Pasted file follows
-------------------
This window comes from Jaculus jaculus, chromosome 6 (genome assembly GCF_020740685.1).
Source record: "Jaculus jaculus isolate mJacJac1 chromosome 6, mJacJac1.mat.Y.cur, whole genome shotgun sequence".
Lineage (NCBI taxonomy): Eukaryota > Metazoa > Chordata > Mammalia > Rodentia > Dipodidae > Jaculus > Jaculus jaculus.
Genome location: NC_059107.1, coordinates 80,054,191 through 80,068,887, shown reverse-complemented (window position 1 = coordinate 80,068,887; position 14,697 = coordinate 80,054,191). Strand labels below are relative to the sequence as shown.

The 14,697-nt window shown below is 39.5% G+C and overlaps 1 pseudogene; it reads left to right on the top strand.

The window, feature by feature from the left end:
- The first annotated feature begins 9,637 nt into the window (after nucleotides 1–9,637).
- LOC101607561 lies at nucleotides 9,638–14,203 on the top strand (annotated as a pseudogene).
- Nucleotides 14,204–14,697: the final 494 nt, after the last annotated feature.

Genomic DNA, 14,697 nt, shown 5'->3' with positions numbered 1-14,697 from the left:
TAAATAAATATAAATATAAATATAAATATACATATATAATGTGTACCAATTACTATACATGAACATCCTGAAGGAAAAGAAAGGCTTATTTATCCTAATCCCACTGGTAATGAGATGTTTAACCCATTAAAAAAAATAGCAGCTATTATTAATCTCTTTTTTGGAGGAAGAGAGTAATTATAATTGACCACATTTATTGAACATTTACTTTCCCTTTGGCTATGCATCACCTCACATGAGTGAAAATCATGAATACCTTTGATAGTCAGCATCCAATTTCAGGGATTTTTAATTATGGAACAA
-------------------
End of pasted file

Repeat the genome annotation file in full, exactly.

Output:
This window comes from Jaculus jaculus, chromosome 6 (genome assembly GCF_020740685.1).
Source record: "Jaculus jaculus isolate mJacJac1 chromosome 6, mJacJac1.mat.Y.cur, whole genome shotgun sequence".
Lineage (NCBI taxonomy): Eukaryota > Metazoa > Chordata > Mammalia > Rodentia > Dipodidae > Jaculus > Jaculus jaculus.
Genome location: NC_059107.1, coordinates 80,054,191 through 80,068,887, shown reverse-complemented (window position 1 = coordinate 80,068,887; position 14,697 = coordinate 80,054,191). Strand labels below are relative to the sequence as shown.

The 14,697-nt window shown below is 39.5% G+C and overlaps 1 pseudogene; it reads left to right on the top strand.

The window, feature by feature from the left end:
- The first annotated feature begins 9,637 nt into the window (after nucleotides 1–9,637).
- LOC101607561 lies at nucleotides 9,638–14,203 on the top strand (annotated as a pseudogene).
- Nucleotides 14,204–14,697: the final 494 nt, after the last annotated feature.

Genomic DNA, 14,697 nt, shown 5'->3' with positions numbered 1-14,697 from the left:
TAAATAAATATAAATATAAATATAAATATACATATATAATGTGTACCAATTACTATACATGAACATCCTGAAGGAAAAGAAAGGCTTATTTATCCTAATCCCACTGGTAATGAGATGTTTAACCCATTAAAAAAAATAGCAGCTATTATTAATCTCTTTTTTGGAGGAAGAGAGTAATTATAATTGACCACATTTATTGAACATTTACTTTCCCTTTGGCTATGCATCACCTCACATGAGTGAAAATCATGAATACCTTTGATAGTCAGCATCCAATTTCAGGGATTTTTAATTATGGAACAA